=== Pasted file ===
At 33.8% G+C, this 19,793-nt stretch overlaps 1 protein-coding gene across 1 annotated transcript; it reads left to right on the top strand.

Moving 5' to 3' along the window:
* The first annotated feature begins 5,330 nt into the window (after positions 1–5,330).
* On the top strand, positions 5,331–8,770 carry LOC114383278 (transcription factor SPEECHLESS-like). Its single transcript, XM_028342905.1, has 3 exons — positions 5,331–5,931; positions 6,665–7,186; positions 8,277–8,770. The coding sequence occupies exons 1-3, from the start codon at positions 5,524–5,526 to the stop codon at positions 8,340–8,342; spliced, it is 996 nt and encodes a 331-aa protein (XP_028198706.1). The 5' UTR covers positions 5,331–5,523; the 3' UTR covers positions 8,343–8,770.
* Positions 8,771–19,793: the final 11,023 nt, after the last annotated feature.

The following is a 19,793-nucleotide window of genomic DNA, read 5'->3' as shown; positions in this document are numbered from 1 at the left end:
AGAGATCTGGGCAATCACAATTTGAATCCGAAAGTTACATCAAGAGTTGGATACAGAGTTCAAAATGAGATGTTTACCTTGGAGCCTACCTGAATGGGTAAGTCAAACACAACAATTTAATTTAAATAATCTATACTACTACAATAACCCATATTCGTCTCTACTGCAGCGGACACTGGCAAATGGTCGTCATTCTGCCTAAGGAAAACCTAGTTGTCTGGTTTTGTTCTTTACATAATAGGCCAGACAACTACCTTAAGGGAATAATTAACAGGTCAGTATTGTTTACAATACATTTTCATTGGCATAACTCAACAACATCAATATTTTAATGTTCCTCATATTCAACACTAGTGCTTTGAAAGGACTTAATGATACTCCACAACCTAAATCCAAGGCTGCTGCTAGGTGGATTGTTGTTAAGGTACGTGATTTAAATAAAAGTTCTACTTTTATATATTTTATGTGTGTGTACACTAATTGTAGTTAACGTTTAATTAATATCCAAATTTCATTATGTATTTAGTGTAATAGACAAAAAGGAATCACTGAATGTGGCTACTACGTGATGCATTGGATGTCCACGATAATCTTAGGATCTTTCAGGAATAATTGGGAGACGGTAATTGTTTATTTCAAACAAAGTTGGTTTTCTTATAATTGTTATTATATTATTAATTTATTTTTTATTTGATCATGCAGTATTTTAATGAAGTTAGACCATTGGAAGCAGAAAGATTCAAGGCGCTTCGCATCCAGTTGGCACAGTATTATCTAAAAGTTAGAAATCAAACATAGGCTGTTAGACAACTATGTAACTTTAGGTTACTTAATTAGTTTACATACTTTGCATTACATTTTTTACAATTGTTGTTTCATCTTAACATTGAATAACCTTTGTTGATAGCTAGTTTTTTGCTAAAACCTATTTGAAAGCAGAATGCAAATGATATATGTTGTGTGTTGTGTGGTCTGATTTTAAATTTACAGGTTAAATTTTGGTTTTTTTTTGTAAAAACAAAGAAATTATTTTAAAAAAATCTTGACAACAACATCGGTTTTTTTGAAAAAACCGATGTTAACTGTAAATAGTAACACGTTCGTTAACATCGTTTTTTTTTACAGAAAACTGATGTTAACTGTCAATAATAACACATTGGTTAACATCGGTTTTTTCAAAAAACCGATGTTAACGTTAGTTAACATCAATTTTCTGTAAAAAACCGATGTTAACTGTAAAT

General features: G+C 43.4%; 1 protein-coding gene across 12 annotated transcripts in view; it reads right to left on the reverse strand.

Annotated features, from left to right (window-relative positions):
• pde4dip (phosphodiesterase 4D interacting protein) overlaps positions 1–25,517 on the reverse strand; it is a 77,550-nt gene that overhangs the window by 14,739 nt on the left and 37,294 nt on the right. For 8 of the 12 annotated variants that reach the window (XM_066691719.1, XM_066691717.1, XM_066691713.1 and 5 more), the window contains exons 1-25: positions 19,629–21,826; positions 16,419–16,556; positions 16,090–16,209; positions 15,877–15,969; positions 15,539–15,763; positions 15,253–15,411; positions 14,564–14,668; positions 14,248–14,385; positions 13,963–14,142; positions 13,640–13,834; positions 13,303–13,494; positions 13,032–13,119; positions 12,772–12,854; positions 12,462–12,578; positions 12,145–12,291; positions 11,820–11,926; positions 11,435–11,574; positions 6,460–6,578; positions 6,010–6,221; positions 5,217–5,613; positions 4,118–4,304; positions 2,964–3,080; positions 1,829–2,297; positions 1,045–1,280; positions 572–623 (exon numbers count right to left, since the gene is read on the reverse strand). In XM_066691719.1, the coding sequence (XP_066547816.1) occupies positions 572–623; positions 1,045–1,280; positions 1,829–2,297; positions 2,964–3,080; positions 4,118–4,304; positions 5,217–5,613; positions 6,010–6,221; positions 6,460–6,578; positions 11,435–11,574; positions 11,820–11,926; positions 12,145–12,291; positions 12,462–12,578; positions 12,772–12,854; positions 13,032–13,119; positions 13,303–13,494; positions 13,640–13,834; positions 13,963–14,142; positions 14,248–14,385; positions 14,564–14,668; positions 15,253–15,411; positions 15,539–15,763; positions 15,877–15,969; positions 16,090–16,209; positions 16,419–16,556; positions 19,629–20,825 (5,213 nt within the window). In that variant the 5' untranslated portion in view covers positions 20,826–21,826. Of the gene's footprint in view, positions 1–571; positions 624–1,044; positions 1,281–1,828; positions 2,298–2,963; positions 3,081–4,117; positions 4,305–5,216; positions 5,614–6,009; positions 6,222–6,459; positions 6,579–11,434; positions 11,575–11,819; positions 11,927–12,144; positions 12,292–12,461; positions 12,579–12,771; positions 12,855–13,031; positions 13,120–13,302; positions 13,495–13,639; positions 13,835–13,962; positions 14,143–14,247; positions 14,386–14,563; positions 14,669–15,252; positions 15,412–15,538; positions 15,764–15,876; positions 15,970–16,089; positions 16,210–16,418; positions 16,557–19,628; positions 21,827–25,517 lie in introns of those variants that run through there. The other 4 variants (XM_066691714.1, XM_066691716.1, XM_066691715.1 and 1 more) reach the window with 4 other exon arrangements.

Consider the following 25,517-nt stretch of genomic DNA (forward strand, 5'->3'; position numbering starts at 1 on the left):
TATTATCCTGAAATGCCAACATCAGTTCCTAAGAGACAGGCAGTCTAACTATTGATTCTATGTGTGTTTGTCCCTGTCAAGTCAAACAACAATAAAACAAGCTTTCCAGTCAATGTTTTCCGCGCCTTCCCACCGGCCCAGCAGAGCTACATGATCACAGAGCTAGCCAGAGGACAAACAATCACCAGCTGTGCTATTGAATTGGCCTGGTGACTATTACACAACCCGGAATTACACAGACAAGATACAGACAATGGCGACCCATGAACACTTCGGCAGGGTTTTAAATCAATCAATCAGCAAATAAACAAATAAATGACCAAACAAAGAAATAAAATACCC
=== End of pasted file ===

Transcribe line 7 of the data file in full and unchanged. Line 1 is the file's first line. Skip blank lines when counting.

AGAGATCTGGGCAATCACAATTTGAATCCGAAAGTTACATCAAGAGTTGGATACAGAGTTCAAAATGAGATGTTTACCTTGGAGCCTACCTGAATGGGTAAGTCAAACACAACAATTTAATTTAAATAATCTATACTACTACAATAACCCATATTCGTCTCTACTGCAGCGGACACTGGCAAATGGTCGTCATTCTGCCTAAGGAAAACCTAGTTGTCTGGTTTTGTTCTTTACATAATAGGCCAGACAACTACCTTAAGGGAATAATTAACAGGTCAGTATTGTTTACAATACATTTTCATTGGCATAACTCAACAACATCAATATTTTAATGTTCCTCATATTCAACACTAGTGCTTTGAAAGGACTTAATGATACTCCACAACCTAAATCCAAGGCTGCTGCTAGGTGGATTGTTGTTAAGGTACGTGATTTAAATAAAAGTTCTACTTTTATATATTTTATGTGTGTGTACACTAATTGTAGTTAACGTTTAATTAATATCCAAATTTCATTATGTATTTAGTGTAATAGACAAAAAGGAATCACTGAATGTGGCTACTACGTGATGCATTGGATGTCCACGATAATCTTAGGATCTTTCAGGAATAATTGGGAGACGGTAATTGTTTATTTCAAACAAAGTTGGTTTTCTTATAATTGTTATTATATTATTAATTTATTTTTTATTTGATCATGCAGTATTTTAATGAAGTTAGACCATTGGAAGCAGAAAGATTCAAGGCGCTTCGCATCCAGTTGGCACAGTATTATCTAAAAGTTAGAAATCAAACATAGGCTGTTAGACAACTATGTAACTTTAGGTTACTTAATTAGTTTACATACTTTGCATTACATTTTTTACAATTGTTGTTTCATCTTAACATTGAATAACCTTTGTTGATAGCTAGTTTTTTGCTAAAACCTATTTGAAAGCAGAATGCAAATGATATATGTTGTGTGTTGTGTGGTCTGATTTTAAATTTACAGGTTAAATTTTGGTTTTTTTTTGTAAAAACAAAGAAATTATTTTAAAAAAATCTTGACAACAACATCGGTTTTTTTGAAAAAACCGATGTTAACTGTAAATAGTAACACGTTCGTTAACATCGTTTTTTTTTACAGAAAACTGATGTTAACTGTCAATAATAACACATTGGTTAACATCGGTTTTTTCAAAAAACCGATGTTAACGTTAGTTAACATCAATTTTCTGTAAAAAACCGATGTTAACTGTAAAT